So what to do if you don’t want to be monitored? Step one is to constantly pester politicians about it. You can use privacy enhancing browser extensions or go a little further and get glasses that prevents cameras from seeing your face.
Today, artificial intelligence (AI) technology, such as facial recognition, has become more widespread in public and private spaces — including schools, retail stores, airports, concert venues and even to unlock the newest iPhones. Civil-liberty groups concerned about the potential for misuse have urged politicians to regulate the systems. A recent Washington Post investigation, for instance, revealed FBI and Immigration and Customs Enforcement agents used facial recognition to scan millions of Americans’ driver’s licenses without their knowledge to identify suspects and undocumented immigrants.
The motivation to seek out antidotes to an over-powerful force has political and symbolic significance for Doctorow, an L.A.-based science-fiction author and privacy advocate. His father’s family fled the Soviet Union, which used surveillance to control the masses.
“We are entirely too sanguine about the idea that surveillance technologies will be built by people we agree with for goals we are happy to support,” he said. “For this technology to be developed and for there to be no countermeasures is a road map to tyranny.”
The British Broadcasting Corporation (BBC) has launched on the dark web to help those in authoritarian regimes access international news. To access the the site one only need the Tor browser and don’t need to use a VPN to get around national censorship firewalls. The TOR browser works anonymously by connecting to other TOR computers to generate a connection that cannot be traced to its source, so if you’re accessing a banned site from your country it’s nearly impossible to trace the connection back to your computer. As companies like Google track everything we do online we may all need to familiarize ourselves with privacy-focussed solutions. Check out the TOR browser and practice good digital protections.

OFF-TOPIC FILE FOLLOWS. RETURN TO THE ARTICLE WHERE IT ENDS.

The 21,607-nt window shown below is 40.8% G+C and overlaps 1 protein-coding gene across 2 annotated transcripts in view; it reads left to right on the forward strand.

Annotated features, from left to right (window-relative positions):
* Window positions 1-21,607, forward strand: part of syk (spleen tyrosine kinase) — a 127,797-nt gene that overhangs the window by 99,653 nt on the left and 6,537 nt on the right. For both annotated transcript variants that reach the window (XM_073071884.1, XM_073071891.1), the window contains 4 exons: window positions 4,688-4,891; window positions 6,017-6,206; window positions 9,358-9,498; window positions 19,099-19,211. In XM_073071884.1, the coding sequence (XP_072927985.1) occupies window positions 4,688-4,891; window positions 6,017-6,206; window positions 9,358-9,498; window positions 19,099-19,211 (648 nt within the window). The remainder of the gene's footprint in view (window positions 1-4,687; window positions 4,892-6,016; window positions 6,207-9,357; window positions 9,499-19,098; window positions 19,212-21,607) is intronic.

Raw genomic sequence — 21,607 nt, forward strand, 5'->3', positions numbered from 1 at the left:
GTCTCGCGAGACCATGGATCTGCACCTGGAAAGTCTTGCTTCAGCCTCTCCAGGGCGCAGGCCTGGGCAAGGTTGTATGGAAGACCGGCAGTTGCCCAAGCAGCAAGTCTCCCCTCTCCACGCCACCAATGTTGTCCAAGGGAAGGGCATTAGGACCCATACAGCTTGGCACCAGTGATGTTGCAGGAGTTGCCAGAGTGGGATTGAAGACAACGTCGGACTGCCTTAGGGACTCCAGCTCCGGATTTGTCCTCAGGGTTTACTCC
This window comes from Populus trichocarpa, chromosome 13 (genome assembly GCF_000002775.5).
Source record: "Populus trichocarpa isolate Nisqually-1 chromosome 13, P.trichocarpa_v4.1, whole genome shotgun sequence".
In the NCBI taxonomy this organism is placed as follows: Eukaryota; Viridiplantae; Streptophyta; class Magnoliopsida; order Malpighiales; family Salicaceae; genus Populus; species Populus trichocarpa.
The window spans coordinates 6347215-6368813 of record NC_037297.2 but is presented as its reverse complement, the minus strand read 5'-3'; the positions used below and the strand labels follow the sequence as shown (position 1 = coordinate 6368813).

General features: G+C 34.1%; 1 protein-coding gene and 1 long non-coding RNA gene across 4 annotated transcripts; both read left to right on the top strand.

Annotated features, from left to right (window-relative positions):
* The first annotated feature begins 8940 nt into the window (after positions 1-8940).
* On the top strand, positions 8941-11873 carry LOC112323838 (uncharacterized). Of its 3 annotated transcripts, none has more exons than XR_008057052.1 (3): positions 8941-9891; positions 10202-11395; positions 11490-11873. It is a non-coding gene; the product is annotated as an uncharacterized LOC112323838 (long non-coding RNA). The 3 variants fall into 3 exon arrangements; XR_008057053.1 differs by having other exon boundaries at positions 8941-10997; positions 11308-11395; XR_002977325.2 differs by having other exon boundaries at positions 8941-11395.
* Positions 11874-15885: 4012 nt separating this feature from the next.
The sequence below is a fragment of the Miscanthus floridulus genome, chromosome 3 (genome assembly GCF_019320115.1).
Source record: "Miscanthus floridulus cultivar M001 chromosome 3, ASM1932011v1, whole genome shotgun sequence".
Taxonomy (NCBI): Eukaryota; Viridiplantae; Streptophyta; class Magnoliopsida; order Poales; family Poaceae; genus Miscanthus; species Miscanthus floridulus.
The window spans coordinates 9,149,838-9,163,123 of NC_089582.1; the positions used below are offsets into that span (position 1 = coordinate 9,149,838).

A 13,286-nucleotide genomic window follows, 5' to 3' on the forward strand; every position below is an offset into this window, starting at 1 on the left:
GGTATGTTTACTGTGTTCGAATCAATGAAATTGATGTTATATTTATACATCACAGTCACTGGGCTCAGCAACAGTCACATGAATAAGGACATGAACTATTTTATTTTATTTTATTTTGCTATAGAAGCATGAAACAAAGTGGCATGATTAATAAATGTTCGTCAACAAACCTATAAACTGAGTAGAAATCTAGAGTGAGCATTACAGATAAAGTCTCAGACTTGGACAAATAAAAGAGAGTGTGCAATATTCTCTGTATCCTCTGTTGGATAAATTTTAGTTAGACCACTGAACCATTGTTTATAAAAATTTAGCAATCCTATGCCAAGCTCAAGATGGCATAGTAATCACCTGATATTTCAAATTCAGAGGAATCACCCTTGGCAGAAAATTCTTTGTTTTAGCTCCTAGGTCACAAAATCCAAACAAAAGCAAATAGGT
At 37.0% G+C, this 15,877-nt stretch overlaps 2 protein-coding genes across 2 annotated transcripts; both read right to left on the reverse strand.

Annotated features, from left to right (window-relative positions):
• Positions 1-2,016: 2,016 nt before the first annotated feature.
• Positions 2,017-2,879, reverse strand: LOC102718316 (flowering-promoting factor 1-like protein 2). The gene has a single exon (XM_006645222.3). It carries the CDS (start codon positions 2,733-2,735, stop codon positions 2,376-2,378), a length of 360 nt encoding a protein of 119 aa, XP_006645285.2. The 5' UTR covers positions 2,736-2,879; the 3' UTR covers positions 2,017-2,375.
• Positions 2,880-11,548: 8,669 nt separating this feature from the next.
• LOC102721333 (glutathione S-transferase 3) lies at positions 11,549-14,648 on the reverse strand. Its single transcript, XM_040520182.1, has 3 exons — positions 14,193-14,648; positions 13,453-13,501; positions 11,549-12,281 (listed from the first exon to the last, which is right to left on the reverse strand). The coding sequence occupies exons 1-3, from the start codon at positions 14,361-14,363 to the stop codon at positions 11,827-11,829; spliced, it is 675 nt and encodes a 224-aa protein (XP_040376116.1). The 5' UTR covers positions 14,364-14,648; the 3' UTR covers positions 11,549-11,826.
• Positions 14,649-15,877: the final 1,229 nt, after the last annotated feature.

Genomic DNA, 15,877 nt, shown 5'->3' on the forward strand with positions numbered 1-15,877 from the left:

The Tor browser is privacy-focused software used to access the dark web.
The browser can obscure who is using it and what data is being accessed, which can help people avoid government surveillance and censorship.
Countries including China, Iran and Vietnam are among those who have tried to block access to the BBC News website or programmes
Instead of visiting bbc.co.uk/news or bbc.com/news, users of the Tor browser can visit the new bbcnewsv2vjtpsuy.onion web address. Clicking this web address will not work in a regular web browser.
User Molire at Reddit created the following list:
Tor Browser: https://www.torproject.org/
The BBC onion service is available in at least the following languages: